Our readings for this week were sections from Transforming Global Information and Communication Markets: the Political Economy of Innovation by Peter F. Cowhey and Jonathan D. Aronson with Donald Abelson. In the introduction, the authors describe their perspective as an optimistic and “upbeat” one, contrasting to the “gloomy” world view about international communication and global governance that seems to have pervaded the world in 2009. The authors feel that the expectations for governance are too high. They argue that “pretty good” governance should be lauded instead of criticized.
The authors argue that there is now a new inflection point for ICT infrastructure. ICT infrastructure is becoming more modular. The authors give the example of lego bricks. ICT infrastructures build upon each other and advance when they are formed so that they “stick” into one another. I feel like this is one of the main points that I am taking away from all of the readings and discussions that we have had in this class so far. The first few readings we had this semester from Thussu and Mattalart described the historical context of developments in international communication technologies. Both authors described each new development as building upon the last one. Each development was described as a continuation of every previous development instead of a timeline of developments independent of each other. I took away the same sort of concept from when we talked about different theoretical perspectives in international communication. Each new theory or perspective built upon the former’s weaknesses or limitations. For example, modernization theory which argues that communication will lift the third world was criticized for keeping developing nations dependent on the West, and thus developed new perspectives on how trade systems benefit the West.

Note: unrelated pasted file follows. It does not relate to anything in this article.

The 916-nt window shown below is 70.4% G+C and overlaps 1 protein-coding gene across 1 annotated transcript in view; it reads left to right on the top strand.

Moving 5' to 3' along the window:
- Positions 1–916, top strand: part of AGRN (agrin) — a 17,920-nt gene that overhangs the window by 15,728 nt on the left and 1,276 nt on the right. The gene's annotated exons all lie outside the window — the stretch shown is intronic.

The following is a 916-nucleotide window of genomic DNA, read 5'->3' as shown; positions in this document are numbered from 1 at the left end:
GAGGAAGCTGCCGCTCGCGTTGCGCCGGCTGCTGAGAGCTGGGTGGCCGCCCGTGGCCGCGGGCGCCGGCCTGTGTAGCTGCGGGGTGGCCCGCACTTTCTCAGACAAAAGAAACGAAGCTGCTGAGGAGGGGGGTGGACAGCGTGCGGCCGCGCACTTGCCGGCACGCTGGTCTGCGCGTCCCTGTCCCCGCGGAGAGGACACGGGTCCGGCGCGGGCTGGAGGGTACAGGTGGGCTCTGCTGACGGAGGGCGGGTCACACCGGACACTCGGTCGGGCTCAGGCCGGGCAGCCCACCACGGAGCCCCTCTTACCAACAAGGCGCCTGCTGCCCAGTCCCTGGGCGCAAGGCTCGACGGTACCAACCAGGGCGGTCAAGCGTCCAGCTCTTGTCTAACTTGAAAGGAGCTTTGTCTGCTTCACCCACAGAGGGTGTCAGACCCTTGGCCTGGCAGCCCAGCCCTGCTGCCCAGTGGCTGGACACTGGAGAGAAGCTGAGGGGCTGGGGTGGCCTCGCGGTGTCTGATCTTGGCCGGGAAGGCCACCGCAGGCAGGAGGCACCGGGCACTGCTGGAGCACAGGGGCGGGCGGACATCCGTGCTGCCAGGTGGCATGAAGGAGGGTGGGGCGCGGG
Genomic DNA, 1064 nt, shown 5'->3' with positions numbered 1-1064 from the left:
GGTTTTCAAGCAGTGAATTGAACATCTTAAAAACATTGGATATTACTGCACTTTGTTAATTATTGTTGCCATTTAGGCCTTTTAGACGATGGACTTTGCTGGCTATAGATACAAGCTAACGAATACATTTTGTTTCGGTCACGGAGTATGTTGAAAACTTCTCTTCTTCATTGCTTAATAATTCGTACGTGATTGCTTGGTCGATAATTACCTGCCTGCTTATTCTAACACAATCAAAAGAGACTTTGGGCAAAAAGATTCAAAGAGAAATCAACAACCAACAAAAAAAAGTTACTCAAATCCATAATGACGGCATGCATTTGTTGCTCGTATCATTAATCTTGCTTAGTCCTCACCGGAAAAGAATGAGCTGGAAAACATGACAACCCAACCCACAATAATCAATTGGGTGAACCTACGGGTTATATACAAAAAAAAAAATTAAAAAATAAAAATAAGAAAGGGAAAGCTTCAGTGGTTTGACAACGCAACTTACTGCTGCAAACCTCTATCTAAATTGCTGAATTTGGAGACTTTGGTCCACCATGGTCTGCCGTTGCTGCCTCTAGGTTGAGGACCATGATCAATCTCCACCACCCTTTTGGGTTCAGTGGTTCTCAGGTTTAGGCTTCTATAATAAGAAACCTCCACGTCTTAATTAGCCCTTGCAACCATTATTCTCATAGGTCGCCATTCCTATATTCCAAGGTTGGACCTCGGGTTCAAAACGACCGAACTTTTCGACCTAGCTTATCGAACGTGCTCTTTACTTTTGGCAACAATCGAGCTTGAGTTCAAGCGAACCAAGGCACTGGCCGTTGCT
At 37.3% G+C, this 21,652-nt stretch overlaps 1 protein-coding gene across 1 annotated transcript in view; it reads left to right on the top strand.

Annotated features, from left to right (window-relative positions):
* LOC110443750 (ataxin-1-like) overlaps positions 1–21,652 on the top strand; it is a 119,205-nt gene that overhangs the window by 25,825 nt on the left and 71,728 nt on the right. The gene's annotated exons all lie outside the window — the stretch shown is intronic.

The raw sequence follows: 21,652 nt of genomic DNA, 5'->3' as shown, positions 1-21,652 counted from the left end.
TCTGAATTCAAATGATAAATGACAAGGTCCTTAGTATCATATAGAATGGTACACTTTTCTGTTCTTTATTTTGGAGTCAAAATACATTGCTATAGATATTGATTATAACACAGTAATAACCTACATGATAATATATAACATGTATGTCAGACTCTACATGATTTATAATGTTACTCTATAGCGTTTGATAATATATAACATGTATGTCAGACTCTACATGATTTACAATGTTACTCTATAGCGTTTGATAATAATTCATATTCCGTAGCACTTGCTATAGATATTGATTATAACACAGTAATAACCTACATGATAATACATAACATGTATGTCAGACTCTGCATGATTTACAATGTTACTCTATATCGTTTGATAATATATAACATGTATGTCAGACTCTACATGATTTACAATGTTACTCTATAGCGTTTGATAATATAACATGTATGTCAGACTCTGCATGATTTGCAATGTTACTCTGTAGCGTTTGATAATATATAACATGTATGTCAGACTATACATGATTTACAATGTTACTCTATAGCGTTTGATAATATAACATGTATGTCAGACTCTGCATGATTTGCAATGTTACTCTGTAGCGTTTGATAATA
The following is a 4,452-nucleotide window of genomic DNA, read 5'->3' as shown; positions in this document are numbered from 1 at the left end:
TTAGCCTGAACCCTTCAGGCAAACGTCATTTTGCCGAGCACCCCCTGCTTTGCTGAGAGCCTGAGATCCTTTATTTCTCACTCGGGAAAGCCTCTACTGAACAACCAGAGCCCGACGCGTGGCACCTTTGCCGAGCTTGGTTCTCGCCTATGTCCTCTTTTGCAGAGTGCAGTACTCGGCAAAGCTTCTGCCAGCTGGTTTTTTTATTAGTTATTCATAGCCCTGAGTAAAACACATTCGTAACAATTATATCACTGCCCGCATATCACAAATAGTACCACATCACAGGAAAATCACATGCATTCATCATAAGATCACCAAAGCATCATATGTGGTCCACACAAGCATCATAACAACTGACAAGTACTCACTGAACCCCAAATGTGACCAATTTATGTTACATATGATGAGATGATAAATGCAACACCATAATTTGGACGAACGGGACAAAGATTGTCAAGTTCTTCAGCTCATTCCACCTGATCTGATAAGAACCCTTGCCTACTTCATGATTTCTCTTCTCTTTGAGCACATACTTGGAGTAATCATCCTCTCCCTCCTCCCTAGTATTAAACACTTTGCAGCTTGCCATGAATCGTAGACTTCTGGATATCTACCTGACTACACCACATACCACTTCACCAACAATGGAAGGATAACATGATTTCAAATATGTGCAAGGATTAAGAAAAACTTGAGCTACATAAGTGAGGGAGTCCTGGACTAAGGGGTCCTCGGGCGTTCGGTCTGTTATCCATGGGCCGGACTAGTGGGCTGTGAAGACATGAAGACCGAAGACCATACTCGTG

The chapter really talks about the shift towards media convergence similarly to how Hanson described in her chapter “the Globalization of Communication.” The three major branches of communication that Hanson outlines in the beginning of the chapter, telecommunication, audiovisual products, and computer-mediated communication are becoming increasingly convoluted with new products like Blackberries and Apple’s iPhone which allow for phone calls, e-mails, and videos, straddling all three branches of communication.
Cowhey, et. al. describe public policy as the “critical driver” of ICT infrastructures. Historically, governments and policy have been the most important entities in shaping ICT infrastructure. But now, the authors argue, ICT control is more in the private sector (we also read about this trend in Elizabeth Hanson’s chapters).